How To Survive The Moral Revolution: What You Should Know

Australia is changing. From same sex marriage, to euthanasia; from gender fluidity to eroding religious freedoms:  we’re experiencing seismic shifts in public morality and worldview. The Australia of today is not the same as the Australia of even five years ago.

This raises a variety of challenges for Christians and churches. Challenges that we must face if we’re to survive – let alone thrive – as God’s people in modern Australia.

And so, here are 8 things I’ve thought about that Christians should grapple with, if we’re to meet these challenges. This list is not exhaustive – much more could be said – but these are issues I’ve reflected on in recent months.

  1. Christians Need to Develop a Biblically-Based Political Theology

We should not adopt or assume secular political worldviews.

I noticed some confusion among many Christians over how to respond to the recent same-sex marriage survey. Mature Christians were saying things like: ‘we live in a secular country, and so Christians shouldn’t force our views on others.

It’s a popular view. But it’s undergirded by an unbiblical view of the relationship between politics and religion. It’s based on a ‘map’ of politics and  religion given to us by the secular Enlightenment of the 18th century. Namely, that the public square is for politics, whilst the private domains of church and home are for religion (even if we maintain the boundary between them is porous).

But such a view is nonsense.

This so-called secular division between politics and religion is an ideological ploy. The public square is nothing more or less than a battleground of gods. And the church is a political institution inhabited by citizens of heaven who bear a distinctly political message: Jesus is King.[1]

And so, Christians need a political theology shaped by the Bible, not by secular ideologies.

(You can read more of the implications of such at a political view here.)

2)  Christians Should Develop  a Confident Voice in an Increasingly Hostile Public Square

Silence is not always golden.

The temptation to shut-up and not preach the culturally jarring parts of God’s word have increased, and will continue increasing. (Especially if the current Dean Smith bill on SSM is passed.)

Churches will be tempted to ‘shut-up’ for fear of coming across as ‘unreasonable’ or falling afoul of ramped up hate-speech laws.

But we must not be cowed into silence – either by the state, or by our culture.

As Christian scholar Luke Bretherton explains:

The state oversteps its proper limits when it seeks to determine when, where, and in what voice the church may speak. Conversely, the church falsely limits itself when it only acts and speaks within the conditions set for itself externally.’[2]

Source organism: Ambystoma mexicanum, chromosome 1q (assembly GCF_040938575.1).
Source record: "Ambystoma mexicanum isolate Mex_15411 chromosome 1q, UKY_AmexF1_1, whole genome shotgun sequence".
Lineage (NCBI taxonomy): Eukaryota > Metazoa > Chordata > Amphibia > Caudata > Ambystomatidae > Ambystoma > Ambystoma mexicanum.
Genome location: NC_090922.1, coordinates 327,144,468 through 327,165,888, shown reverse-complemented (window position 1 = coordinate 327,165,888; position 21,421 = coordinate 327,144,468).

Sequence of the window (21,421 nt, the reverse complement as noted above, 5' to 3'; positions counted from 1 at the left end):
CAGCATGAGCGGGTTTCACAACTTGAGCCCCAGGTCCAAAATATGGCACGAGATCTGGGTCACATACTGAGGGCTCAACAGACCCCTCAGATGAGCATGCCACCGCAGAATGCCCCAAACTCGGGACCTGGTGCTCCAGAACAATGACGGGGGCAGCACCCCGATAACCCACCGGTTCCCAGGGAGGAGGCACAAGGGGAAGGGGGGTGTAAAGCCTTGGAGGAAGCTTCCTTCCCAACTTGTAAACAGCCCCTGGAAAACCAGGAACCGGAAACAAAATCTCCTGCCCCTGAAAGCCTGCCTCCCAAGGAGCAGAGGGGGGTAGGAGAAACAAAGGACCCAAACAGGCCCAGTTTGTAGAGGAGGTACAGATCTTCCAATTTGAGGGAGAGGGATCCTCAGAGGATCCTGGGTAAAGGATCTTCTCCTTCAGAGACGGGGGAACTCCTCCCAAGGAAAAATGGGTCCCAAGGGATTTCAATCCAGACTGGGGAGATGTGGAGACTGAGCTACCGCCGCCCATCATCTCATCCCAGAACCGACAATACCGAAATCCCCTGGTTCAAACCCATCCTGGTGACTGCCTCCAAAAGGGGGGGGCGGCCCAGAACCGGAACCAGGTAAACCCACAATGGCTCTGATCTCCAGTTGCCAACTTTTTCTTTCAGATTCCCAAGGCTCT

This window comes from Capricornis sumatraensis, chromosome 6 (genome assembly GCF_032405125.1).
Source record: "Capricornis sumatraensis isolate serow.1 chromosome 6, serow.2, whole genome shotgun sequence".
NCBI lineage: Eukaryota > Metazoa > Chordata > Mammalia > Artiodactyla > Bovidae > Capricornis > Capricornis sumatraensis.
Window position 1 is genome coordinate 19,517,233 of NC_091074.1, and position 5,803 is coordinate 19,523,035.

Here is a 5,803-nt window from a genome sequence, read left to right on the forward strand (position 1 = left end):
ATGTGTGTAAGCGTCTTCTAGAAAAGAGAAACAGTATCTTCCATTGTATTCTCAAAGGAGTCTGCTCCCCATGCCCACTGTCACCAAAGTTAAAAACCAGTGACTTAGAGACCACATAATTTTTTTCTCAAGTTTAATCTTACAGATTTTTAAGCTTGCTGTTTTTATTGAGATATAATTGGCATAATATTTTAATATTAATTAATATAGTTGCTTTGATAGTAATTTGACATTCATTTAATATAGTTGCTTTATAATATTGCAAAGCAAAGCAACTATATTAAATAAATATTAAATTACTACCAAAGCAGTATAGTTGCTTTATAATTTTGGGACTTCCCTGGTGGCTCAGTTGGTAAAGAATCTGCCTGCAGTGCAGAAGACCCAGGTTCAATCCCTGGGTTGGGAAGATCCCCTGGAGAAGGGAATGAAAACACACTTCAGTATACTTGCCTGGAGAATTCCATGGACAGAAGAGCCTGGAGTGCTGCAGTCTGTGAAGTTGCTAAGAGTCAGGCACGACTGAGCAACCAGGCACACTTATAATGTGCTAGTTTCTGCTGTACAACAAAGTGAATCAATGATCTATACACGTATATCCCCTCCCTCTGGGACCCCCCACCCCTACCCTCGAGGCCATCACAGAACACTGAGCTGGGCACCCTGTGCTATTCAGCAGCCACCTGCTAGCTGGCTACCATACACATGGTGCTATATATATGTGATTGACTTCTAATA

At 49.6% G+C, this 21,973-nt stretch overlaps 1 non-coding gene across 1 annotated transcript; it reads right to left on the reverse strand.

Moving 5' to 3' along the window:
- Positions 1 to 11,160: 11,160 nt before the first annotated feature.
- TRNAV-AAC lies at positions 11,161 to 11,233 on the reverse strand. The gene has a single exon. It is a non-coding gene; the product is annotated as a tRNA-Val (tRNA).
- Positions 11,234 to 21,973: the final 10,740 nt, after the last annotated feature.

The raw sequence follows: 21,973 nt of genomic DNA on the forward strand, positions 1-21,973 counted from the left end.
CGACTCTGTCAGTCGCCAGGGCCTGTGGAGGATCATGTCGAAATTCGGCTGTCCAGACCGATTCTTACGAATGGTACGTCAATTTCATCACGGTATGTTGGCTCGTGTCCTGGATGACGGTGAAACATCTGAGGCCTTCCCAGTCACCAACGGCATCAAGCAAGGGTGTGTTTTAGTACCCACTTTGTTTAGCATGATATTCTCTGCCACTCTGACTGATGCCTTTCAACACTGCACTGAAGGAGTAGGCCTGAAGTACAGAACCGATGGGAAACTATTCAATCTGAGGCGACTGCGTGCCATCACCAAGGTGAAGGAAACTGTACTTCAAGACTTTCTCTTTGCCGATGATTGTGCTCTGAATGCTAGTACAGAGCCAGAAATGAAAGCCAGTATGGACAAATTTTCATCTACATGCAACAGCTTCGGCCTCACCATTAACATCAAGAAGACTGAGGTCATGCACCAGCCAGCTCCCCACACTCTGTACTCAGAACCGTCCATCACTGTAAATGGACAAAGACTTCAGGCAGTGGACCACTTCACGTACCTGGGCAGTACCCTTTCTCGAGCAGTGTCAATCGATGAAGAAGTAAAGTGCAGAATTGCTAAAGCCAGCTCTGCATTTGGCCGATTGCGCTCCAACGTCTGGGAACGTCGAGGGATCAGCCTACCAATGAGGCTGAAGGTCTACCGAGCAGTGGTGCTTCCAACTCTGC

The church must speak the gospel to a dying culture, whether they want to hear it or not (cf. 2 Tim 4:2). And Christians must be prepared to speak up for justice, for the good of our neighbour, especially the most vulnerable – even if we’re legally pressured not to.

3) Christians Should Learn How To Live As an Increasingly Despised Minority  On The Margins Of Australian Public Life

Being on the fringe brings certain pressures.

We’re increasingly a despised minority. Mainstream culture has officially left us and our (so-called) ‘bigoted’ views behind. And so, we need to learn how to live as a despised minority.

Among other things, we’ll need to get used to being seen as weird, unreasonable, even dangerous (especially when it comes to our views on sexuality).

It will mean losing many of privileges, and at times even our human rights. Campus Christian groups, Churches meeting in public school halls, and perhaps even funding for Christian school & charities will come under increasing pressure.

And when these things happen to us, will we live as a grace-filled minority, like the original readers of 1 Peter? Will we be gracious to those who attack us? Instead of retaliating, will we follow in the footsteps of Christ, who ‘did not revile in return [and] did not threaten, but continued entrusting himself to him who judges justly’ (1 Peter 2:23)?

Are we going to live open and honest Christian lives, even though we come under pressure: knowing that God often uses our controversial lives to bring others to Himself? (cf. 1 Peter 2:12)

Or will we grow discouraged? Will we give in and go with the flow?

4) We Should Joyfully Grab Hold of the New Opportunities that Come With Being a Despised Minority

Yes, there are pressures. But there are also opportunities.

Minority status doesn’t just bring new pressures: it also brings new opportunities. For one, we stand out a lot more when we faithfully live the gospel. People take notice – in a way they might not have noticed when mainstream culture had similar views and ethics (cf. 1 Peter 2:12).

It also forces us to trust in God in ways we might not have otherwise. After all, if identifying yourself as Christian risks bringing suspicion upon you at work, then you’ll need to depend on God a lot more. This will be wonderful for our godliness – even if our social standing suffers.

And it will help us better identify with – and support – God’s marginalised churches overseas who often have it much worse than us.

5) Our Churches Should be Ready To Welcome Refugees From the Sexual Revolution